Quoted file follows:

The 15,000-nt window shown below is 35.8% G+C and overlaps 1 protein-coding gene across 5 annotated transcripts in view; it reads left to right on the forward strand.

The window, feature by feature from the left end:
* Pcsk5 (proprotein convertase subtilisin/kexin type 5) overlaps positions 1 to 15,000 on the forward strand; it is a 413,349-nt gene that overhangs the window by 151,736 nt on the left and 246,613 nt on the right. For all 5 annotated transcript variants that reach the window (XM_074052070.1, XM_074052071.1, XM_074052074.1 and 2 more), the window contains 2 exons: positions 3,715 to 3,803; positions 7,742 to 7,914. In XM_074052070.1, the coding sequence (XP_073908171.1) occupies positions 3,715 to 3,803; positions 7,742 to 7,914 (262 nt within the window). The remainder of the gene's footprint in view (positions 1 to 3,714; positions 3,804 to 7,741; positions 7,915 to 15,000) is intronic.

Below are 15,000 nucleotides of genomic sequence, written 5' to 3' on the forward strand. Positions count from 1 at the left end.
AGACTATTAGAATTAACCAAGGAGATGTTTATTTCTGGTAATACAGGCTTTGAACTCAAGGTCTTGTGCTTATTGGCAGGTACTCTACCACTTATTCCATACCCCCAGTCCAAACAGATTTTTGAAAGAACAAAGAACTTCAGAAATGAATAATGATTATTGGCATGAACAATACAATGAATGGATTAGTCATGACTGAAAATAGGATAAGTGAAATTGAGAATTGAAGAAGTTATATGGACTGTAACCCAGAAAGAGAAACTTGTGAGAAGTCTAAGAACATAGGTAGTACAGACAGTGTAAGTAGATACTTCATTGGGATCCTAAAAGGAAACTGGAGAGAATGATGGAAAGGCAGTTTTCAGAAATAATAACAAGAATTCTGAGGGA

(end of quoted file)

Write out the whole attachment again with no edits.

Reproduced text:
The 15,000-nt window shown below is 35.8% G+C and overlaps 1 protein-coding gene across 5 annotated transcripts in view; it reads left to right on the forward strand.

The window, feature by feature from the left end:
* Pcsk5 (proprotein convertase subtilisin/kexin type 5) overlaps positions 1 to 15,000 on the forward strand; it is a 413,349-nt gene that overhangs the window by 151,736 nt on the left and 246,613 nt on the right. For all 5 annotated transcript variants that reach the window (XM_074052070.1, XM_074052071.1, XM_074052074.1 and 2 more), the window contains 2 exons: positions 3,715 to 3,803; positions 7,742 to 7,914. In XM_074052070.1, the coding sequence (XP_073908171.1) occupies positions 3,715 to 3,803; positions 7,742 to 7,914 (262 nt within the window). The remainder of the gene's footprint in view (positions 1 to 3,714; positions 3,804 to 7,741; positions 7,915 to 15,000) is intronic.

Below are 15,000 nucleotides of genomic sequence, written 5' to 3' on the forward strand. Positions count from 1 at the left end.
AGACTATTAGAATTAACCAAGGAGATGTTTATTTCTGGTAATACAGGCTTTGAACTCAAGGTCTTGTGCTTATTGGCAGGTACTCTACCACTTATTCCATACCCCCAGTCCAAACAGATTTTTGAAAGAACAAAGAACTTCAGAAATGAATAATGATTATTGGCATGAACAATACAATGAATGGATTAGTCATGACTGAAAATAGGATAAGTGAAATTGAGAATTGAAGAAGTTATATGGACTGTAACCCAGAAAGAGAAACTTGTGAGAAGTCTAAGAACATAGGTAGTACAGACAGTGTAAGTAGATACTTCATTGGGATCCTAAAAGGAAACTGGAGAGAATGATGGAAAGGCAGTTTTCAGAAATAATAACAAGAATTCTGAGGGA